The spacious auditorium, state-of-the-art in its time, drew large audiences from the College and the local community for numerous concerts and theatrical productions. “In those days,” wrote Nabeel G. Ashkar (BBA ’45 and now Honorary University Marshall) in a 1994 issue of the AUB Bulletin, “opening nights were something special, with all the ladies in evening gowns and the men in tuxedos.”

In wartime, West Hall served as something of an oasis, offering electric light and cultural refreshment against the dark austerity of the city and country outside. During World War II, London actors came out to entertain the British troops; and during the dark years of the Lebanese civil war, in 1977, a group of students, faculty, and friends mounted a production of the operetta composed by history professor Kamal Salibi, “The Marchioness of Saden Saden,” which had first been performed in West Hall in 1954.
Social, cultural, and political activities remained high on the list of West Hall events throughout the years. As student clubs sought to reach out into the community, debates, lectures, and exhibitions became increasingly oriented toward issues of intellectual and public concern. International celebrities frequently appeared on the auditorium stage. In the 1960s, a reading by the popular post-Stalin Russian poet Yevgeni Yevtushenko packed the auditorium to overflowing, as did an informal discussion in 1998 with Palestinian spokesperson Hanan Ashrawi, herself an English literature graduate of AUB (BA ’68; MA ’70).

But the constant activity took its toll on the building. Early memories recall students “whizzing around the roller skating rink in games of crack the whip,” activities which frequently set the whole building shuddering. Clapping and foot-stamping caused the wooden balcony at the back of the auditorium to sway perceptibly, prompting renovations in the 1950s. And by the 1990s, the extent of widespread deterioration had resulted in leaking ceilings, falling plaster, shattered cement balusters, and weakened infrastructure, which led to the massive renovation and refurbishment of West Hall that began in mid-January 2001.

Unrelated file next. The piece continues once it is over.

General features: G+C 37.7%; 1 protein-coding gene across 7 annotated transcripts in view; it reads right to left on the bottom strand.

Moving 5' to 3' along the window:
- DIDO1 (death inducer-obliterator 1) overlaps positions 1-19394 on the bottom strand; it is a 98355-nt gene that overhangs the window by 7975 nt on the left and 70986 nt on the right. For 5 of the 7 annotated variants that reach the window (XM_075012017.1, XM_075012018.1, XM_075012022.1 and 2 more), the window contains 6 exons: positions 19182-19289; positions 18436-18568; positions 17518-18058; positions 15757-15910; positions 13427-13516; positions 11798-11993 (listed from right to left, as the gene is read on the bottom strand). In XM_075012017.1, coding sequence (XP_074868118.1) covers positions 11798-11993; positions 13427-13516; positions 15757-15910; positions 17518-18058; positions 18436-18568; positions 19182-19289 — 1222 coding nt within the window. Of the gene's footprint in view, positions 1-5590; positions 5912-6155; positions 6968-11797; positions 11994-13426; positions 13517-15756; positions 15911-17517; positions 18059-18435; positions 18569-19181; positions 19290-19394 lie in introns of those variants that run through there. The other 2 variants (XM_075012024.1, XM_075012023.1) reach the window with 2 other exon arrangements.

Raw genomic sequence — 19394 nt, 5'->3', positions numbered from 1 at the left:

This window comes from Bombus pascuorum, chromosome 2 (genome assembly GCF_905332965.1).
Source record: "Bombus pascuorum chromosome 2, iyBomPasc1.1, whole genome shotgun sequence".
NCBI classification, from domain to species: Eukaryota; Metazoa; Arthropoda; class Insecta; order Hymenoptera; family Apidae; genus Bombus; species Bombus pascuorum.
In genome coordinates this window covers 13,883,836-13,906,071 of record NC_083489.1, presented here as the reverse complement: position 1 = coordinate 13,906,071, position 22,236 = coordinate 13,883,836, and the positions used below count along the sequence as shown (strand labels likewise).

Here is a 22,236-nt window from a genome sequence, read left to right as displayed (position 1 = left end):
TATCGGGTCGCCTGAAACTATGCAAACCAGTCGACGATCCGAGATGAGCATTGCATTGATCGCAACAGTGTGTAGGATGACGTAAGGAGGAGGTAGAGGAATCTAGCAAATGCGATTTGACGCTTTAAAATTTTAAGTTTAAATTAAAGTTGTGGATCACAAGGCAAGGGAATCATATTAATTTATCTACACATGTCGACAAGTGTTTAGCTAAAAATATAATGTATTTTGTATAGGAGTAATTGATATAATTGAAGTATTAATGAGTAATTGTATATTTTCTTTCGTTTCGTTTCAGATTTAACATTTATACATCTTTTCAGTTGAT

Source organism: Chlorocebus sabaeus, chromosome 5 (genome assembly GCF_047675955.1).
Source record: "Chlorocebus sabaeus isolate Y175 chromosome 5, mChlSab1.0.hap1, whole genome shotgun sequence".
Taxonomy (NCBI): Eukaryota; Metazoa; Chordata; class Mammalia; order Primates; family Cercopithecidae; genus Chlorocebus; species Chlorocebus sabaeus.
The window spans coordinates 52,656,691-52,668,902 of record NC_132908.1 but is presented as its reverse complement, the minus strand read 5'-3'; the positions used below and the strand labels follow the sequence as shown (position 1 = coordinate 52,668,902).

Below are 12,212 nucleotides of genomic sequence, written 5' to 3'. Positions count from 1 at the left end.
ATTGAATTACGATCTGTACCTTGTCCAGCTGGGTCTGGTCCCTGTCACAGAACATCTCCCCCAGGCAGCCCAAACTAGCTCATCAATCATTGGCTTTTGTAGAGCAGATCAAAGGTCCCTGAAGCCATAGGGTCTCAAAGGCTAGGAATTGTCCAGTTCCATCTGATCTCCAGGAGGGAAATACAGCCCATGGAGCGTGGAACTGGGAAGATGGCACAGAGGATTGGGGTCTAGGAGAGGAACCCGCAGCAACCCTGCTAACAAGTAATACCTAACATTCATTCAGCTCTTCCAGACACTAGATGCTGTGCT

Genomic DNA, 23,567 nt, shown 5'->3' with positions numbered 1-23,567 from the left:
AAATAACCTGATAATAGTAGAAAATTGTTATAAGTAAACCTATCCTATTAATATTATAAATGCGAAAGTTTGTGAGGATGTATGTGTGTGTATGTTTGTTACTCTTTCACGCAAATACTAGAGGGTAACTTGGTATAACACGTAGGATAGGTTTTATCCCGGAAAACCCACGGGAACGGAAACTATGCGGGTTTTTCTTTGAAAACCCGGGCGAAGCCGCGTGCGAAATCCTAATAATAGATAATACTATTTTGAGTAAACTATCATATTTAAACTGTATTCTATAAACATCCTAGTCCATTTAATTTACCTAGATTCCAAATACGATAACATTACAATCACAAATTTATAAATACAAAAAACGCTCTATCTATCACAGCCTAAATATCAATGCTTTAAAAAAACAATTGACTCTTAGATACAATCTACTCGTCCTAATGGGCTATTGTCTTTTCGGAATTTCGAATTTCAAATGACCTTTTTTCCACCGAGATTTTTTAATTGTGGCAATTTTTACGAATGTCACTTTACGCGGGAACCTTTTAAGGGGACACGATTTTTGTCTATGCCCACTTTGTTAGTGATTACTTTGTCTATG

That Unique West Hall Spirit
Throughout the long life of West Hall, the emphasis has been on enhancing the quality of student life on campus. Early opinions attributed to the building a singularly uplifting, almost spiritualizing influence destined to shape the character and personality of the students. Writing about Robert West and West Hall in 1914, Franklin Moore said West Hall “shall be primarily a social force. It too shall minister to the human, friendly side of life; it shall deal with the warm spirit, not the intellect of youth.” Bayard Dodge, first director of West Hall, wrote, “What West Hall stands for is plentiful life, brim full with happiness, physical strength, and love for one’s fellows.” It will “produce bodily strength, powers of companionship and habits of helpfulness.”